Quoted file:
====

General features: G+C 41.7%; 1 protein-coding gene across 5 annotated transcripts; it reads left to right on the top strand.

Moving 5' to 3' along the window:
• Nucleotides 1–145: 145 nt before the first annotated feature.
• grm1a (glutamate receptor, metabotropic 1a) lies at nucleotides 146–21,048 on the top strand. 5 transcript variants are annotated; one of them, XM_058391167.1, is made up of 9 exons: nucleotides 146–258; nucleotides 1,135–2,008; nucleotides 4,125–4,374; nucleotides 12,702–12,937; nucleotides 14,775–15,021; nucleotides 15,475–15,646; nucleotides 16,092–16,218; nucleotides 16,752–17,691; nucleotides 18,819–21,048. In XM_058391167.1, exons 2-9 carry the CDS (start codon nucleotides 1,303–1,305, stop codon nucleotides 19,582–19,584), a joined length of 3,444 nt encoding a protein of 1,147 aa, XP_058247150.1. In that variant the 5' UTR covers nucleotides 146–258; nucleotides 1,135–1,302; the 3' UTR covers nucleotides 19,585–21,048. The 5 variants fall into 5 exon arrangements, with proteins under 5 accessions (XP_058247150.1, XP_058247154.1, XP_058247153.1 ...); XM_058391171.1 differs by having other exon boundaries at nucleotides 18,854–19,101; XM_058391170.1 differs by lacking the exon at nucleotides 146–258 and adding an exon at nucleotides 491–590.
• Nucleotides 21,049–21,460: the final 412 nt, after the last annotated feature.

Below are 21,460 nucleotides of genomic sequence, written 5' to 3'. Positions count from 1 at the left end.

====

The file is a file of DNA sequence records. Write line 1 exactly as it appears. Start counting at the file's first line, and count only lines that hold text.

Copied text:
General features: G+C 41.7%; 1 protein-coding gene across 5 annotated transcripts; it reads left to right on the top strand.